UPDATE: Rebecca Lesses points out to me in an e-mail that Akenson grossly misstates the nature of the Eighteen Benedictions or Amida, which are not curses but prayers to God and the heart of the Jewish prayer service. One additional one, the Birkat Haminim, does mention (and curse) the heretics and that must be what he was thinking of. Sorry, I read the essay in a rush, saw some interesting ideas in it, and slapped down a quote without parsing everything in it. It had been tugging at my mind that there was something wrong with the essay which I'd missed, but I hadn't had time to come back to it yet.

I see now (and believe it or not, I hadn't noticed this) that one of his books was reviewed by RBL a few days ago and that he said the same thing in almost the same words in a book published by the University of Chicago Press, for which the reviewer rightly takes him to task. I suppose I can take some comfort from the fact that the U of C editors also let the comment slip by, but I still shouldn't have.

Akenson has some interesting ideas and points in this article (and overall the review of his book is quite positive) but it's a pity he weakens them with this sort of error and hyperbole.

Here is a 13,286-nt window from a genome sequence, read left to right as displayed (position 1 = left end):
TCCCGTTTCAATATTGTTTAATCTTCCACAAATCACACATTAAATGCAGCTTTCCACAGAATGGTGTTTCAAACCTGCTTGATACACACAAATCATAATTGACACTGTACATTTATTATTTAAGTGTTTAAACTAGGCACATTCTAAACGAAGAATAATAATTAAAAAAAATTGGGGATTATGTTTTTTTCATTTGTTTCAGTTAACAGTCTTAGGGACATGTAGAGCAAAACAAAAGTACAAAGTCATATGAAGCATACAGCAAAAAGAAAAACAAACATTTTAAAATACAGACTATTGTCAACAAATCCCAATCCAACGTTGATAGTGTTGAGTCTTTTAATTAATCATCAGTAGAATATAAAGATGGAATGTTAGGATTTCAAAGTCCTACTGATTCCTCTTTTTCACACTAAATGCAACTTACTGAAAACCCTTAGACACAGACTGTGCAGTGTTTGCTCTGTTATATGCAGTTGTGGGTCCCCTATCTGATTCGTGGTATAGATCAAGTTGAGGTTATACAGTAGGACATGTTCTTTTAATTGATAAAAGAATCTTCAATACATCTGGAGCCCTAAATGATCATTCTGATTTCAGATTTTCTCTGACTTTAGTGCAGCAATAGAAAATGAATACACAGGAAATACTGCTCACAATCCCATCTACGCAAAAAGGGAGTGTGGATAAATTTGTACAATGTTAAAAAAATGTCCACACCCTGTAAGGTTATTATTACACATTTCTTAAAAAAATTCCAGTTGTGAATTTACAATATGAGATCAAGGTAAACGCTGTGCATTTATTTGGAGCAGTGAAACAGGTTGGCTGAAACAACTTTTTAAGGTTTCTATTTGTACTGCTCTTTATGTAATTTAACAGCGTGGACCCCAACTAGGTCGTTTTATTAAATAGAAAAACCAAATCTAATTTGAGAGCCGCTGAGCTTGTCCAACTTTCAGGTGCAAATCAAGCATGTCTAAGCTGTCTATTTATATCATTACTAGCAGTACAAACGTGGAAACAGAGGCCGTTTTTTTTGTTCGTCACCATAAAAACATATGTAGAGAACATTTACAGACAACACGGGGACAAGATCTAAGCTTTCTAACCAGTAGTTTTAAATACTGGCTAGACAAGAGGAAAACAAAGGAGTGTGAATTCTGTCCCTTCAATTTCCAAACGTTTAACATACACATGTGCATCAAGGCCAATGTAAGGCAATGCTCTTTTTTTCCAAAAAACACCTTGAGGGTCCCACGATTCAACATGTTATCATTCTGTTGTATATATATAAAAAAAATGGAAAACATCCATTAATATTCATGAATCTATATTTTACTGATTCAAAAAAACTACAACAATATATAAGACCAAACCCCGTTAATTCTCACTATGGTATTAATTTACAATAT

ARAMAIC-SPEAKING CHALDEAN CATHOLICS are asking for representation in the new government of Iraq.
THE JEWISH STUDIES QUARTERLY has the following article in its current issue (10.2 [2003]):

M. R. Niehoff, "Circumcision as a Marker of Identity: Philo, Origen and the Rabbis on Gen 17:1-14," pp. 89-123.

Not available online, unfortunately.
PHILOLOGOS explains the origins of the various words for "Rabbi" (the Forward). But in places he seems a bit confused on whether the words have one or two Bs. The Hebrew root is a geminate (root consonant II=III): RBB, so forms that he gives with a single B should actually have two Bs when the final root consonant(s) are followed by a vowel: "rabbi," "rabban," "rabbani." Forms like "rav"/"rab" which don't have a vowel following the final root consonant(s) just have one B/V.

Sorry you asked?
ANDRE LEMAIRE will be lecturing in New Orleans next week on Northwest Semitic inscriptions and the Bible.

Wednesday, September 17, 2003